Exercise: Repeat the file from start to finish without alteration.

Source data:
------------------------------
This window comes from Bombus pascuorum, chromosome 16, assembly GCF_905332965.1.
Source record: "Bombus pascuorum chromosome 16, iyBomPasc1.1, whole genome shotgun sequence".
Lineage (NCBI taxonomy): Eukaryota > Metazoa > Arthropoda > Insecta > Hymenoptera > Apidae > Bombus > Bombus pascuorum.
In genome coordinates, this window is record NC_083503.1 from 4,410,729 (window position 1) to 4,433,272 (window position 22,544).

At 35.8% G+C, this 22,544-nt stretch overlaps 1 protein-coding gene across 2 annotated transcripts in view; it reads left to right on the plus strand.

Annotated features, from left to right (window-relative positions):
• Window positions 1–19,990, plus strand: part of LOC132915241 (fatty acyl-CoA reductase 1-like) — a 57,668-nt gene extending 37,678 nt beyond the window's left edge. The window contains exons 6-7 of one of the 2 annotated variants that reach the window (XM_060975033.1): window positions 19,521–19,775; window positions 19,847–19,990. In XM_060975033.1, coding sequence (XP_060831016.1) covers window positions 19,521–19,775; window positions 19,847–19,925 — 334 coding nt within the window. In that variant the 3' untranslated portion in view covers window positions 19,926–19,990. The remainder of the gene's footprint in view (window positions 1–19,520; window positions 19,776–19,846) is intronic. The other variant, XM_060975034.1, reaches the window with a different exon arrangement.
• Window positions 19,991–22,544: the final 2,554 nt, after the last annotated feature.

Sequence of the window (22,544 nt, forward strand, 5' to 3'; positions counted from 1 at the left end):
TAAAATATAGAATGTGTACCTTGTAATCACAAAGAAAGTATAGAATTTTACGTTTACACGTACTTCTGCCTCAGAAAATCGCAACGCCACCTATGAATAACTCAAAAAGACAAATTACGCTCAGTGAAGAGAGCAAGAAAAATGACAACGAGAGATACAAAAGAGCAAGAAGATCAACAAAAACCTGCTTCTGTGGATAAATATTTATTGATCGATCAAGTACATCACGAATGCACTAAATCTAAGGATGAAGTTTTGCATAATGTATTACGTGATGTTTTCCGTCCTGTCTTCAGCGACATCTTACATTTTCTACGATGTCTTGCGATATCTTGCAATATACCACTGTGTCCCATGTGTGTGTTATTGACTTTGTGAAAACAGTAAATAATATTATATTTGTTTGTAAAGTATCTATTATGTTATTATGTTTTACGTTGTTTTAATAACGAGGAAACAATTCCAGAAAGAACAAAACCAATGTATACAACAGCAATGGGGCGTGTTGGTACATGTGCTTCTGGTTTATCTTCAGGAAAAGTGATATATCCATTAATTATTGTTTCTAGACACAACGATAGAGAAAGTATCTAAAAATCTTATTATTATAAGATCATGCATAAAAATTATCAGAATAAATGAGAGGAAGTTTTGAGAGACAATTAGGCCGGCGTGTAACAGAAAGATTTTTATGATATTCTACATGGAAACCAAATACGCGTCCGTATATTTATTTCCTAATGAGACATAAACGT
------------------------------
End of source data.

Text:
This window comes from Bombus pascuorum, chromosome 16, assembly GCF_905332965.1.
Source record: "Bombus pascuorum chromosome 16, iyBomPasc1.1, whole genome shotgun sequence".
Lineage (NCBI taxonomy): Eukaryota > Metazoa > Arthropoda > Insecta > Hymenoptera > Apidae > Bombus > Bombus pascuorum.
In genome coordinates, this window is record NC_083503.1 from 4,410,729 (window position 1) to 4,433,272 (window position 22,544).

At 35.8% G+C, this 22,544-nt stretch overlaps 1 protein-coding gene across 2 annotated transcripts in view; it reads left to right on the plus strand.

Annotated features, from left to right (window-relative positions):
• Window positions 1–19,990, plus strand: part of LOC132915241 (fatty acyl-CoA reductase 1-like) — a 57,668-nt gene extending 37,678 nt beyond the window's left edge. The window contains exons 6-7 of one of the 2 annotated variants that reach the window (XM_060975033.1): window positions 19,521–19,775; window positions 19,847–19,990. In XM_060975033.1, coding sequence (XP_060831016.1) covers window positions 19,521–19,775; window positions 19,847–19,925 — 334 coding nt within the window. In that variant the 3' untranslated portion in view covers window positions 19,926–19,990. The remainder of the gene's footprint in view (window positions 1–19,520; window positions 19,776–19,846) is intronic. The other variant, XM_060975034.1, reaches the window with a different exon arrangement.
• Window positions 19,991–22,544: the final 2,554 nt, after the last annotated feature.

Sequence of the window (22,544 nt, forward strand, 5' to 3'; positions counted from 1 at the left end):
TAAAATATAGAATGTGTACCTTGTAATCACAAAGAAAGTATAGAATTTTACGTTTACACGTACTTCTGCCTCAGAAAATCGCAACGCCACCTATGAATAACTCAAAAAGACAAATTACGCTCAGTGAAGAGAGCAAGAAAAATGACAACGAGAGATACAAAAGAGCAAGAAGATCAACAAAAACCTGCTTCTGTGGATAAATATTTATTGATCGATCAAGTACATCACGAATGCACTAAATCTAAGGATGAAGTTTTGCATAATGTATTACGTGATGTTTTCCGTCCTGTCTTCAGCGACATCTTACATTTTCTACGATGTCTTGCGATATCTTGCAATATACCACTGTGTCCCATGTGTGTGTTATTGACTTTGTGAAAACAGTAAATAATATTATATTTGTTTGTAAAGTATCTATTATGTTATTATGTTTTACGTTGTTTTAATAACGAGGAAACAATTCCAGAAAGAACAAAACCAATGTATACAACAGCAATGGGGCGTGTTGGTACATGTGCTTCTGGTTTATCTTCAGGAAAAGTGATATATCCATTAATTATTGTTTCTAGACACAACGATAGAGAAAGTATCTAAAAATCTTATTATTATAAGATCATGCATAAAAATTATCAGAATAAATGAGAGGAAGTTTTGAGAGACAATTAGGCCGGCGTGTAACAGAAAGATTTTTATGATATTCTACATGGAAACCAAATACGCGTCCGTATATTTATTTCCTAATGAGACATAAACGT